Our artisanal pasta is made in the Antola Natural Park, near Genoa, in Italy, using nothing but mountain spring water and premium 100% Italian durum wheat semolina. Our lasagna sheets are made using a process similar to the ancient rolling pin method, which gives them a rough and porous texture that helps sauces stick. They are then dried at low temperature for 8 hours. The result: pasta of an unparalleded quality which, when cooked, has a consistency similar to fresh pasta.
How to pre-cook the lasagna
If all the sheets are cooked together, they should be drained and added to a bowl of cold water to keep them separated. Otherwise, most Italians cook a few sheets at a time (adding a drop of oil to the cooking water) and lift them out of the pot one by one with a slotted spoon, then add more to the pot (kept on a rolling boil) as they layer the lasagna.
The difference is obvious when our product is compared to mass-produced pasta, extruded in Teflon dies: They are shiny and smooth, which means the sauce can't properly coat the pasta and sinks to the bottom of the plate instead.
Our pasta is produced in one of Italy's purest, most pollutant-free areas: the mountains of the Antola natural reserve. It is made with spring water from the reserve and glyphosate-free Italian durum wheat semolina of the highest quality.
To achieve a classic al dente consistency, our artisanal pasta undergoes a slow drying process at 30°C for 12 to 20 hours, depending on thickness. This ensures the centre of the pasta stays firmer and cooks more slowly once plunged into boiling water. Thanks to this consistency, your pasta dishes will be a success, every time.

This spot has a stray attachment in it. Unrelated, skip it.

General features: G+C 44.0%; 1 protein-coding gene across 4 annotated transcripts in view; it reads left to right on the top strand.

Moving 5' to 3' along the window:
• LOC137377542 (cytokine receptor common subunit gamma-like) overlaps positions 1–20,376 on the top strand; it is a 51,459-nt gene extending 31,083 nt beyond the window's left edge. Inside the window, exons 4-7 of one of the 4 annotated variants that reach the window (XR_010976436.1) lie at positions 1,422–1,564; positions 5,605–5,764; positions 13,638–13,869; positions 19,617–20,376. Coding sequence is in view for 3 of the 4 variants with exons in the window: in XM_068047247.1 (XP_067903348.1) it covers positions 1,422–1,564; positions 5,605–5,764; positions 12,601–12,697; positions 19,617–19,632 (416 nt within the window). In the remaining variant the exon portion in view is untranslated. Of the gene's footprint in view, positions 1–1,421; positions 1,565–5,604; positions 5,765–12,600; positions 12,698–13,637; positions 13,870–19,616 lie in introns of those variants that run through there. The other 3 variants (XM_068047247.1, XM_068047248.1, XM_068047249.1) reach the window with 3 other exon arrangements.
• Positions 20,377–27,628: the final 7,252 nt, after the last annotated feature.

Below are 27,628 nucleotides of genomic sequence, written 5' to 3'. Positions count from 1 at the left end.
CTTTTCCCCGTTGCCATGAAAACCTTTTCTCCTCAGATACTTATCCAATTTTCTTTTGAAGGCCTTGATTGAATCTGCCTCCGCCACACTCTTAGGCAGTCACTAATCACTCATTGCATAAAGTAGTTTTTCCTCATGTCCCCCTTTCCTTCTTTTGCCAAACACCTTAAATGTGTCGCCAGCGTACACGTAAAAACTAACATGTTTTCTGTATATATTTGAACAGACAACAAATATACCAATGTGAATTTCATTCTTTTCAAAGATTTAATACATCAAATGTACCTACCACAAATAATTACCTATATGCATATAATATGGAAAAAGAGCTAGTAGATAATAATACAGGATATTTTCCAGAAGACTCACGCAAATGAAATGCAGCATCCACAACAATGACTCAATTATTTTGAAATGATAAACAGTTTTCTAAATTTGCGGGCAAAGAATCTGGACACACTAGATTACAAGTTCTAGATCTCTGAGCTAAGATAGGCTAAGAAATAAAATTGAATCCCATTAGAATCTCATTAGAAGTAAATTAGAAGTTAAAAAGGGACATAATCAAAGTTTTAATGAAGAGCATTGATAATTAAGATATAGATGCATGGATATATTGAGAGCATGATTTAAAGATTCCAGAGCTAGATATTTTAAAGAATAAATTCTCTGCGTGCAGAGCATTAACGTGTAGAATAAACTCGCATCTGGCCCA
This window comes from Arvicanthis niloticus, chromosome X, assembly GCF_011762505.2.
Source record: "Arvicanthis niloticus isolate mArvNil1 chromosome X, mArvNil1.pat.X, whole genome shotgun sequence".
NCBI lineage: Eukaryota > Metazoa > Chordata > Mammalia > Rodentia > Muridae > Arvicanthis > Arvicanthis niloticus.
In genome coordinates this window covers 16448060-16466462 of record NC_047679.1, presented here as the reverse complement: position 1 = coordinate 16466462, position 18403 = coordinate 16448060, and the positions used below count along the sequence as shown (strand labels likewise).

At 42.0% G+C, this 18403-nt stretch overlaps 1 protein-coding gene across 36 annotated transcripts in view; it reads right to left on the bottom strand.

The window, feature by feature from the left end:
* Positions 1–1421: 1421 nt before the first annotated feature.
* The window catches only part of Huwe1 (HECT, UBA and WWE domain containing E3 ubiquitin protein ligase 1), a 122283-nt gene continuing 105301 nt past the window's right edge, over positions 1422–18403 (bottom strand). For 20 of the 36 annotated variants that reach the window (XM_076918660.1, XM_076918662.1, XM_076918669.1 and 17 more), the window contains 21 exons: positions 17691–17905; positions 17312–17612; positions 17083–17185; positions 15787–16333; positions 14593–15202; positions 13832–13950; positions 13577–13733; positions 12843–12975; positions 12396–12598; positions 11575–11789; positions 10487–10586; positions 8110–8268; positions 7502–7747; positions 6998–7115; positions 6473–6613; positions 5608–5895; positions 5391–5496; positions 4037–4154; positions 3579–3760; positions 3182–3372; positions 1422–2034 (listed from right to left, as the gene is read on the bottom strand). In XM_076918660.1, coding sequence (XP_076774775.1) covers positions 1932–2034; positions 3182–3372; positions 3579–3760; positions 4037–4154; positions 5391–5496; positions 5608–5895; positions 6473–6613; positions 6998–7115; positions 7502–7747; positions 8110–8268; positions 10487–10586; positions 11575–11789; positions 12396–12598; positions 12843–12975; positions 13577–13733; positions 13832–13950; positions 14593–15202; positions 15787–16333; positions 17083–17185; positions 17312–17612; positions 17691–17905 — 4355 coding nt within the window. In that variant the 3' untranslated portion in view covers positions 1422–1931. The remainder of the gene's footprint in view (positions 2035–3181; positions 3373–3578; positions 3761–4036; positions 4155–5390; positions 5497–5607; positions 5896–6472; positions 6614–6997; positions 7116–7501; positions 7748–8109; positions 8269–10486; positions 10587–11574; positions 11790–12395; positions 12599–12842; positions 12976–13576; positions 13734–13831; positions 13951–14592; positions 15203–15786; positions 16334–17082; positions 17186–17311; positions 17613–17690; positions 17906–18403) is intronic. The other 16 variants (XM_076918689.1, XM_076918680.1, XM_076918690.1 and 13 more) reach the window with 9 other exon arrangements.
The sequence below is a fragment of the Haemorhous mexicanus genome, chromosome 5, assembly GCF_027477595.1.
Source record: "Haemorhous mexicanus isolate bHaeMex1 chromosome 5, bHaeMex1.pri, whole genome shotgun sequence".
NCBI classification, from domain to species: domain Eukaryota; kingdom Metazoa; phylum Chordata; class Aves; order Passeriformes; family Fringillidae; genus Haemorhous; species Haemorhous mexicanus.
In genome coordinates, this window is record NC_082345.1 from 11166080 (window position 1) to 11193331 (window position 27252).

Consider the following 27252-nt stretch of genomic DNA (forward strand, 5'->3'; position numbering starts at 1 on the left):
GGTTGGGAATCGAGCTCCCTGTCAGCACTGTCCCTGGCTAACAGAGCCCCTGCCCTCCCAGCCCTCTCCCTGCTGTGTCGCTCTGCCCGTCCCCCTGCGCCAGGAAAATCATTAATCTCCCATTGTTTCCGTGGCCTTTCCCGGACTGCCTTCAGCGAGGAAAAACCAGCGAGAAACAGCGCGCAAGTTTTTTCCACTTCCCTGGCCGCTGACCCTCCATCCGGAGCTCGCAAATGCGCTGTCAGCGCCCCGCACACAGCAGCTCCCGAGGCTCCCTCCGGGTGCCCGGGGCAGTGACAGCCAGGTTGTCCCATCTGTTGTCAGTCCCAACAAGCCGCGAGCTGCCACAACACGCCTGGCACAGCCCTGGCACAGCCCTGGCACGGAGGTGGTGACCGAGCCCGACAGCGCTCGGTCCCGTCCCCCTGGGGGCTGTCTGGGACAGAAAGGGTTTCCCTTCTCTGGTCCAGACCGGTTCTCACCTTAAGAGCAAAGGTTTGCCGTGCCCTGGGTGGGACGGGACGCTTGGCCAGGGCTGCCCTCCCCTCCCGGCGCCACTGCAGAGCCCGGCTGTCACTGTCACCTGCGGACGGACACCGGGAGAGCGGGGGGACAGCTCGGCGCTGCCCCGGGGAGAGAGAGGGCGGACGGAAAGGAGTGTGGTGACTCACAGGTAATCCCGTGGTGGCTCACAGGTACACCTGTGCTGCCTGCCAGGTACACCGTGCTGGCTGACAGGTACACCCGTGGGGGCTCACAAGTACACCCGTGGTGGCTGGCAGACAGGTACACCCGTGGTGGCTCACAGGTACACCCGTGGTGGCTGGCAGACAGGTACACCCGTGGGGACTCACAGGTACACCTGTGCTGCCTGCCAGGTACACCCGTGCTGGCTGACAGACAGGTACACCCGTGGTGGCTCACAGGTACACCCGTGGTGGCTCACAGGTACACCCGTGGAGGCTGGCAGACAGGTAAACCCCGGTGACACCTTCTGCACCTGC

The Minaglia brothers have been making artisanal pasta for over 30 years in their hometown of Montoggio, located in the Apennine mountains near Genoa, Italy, a remarkably beautiful region just a short distance from the Antola nature park. Using only their artisanal expertise and guaranteed 100% Italian ingredients, such as pure spring water and locally grown durum wheat semolina, Paolo and Francesco strive to preserve the centuries-old regional tradition of extruding pasta in bronze dies. They are ranked among the world's top specialty Ligurian pasta makers, earning international accolades for their delicious, unparalleled products.
Now made in Montoggio, Liguria in Italy and iconized in Rome, their roots are actually Sicilian. In his book, De Arte Coquinaria (1480) famous chef of the time Martino da Como, refers to "Sicilian macaroni" and describes the production process for bucatini in detail.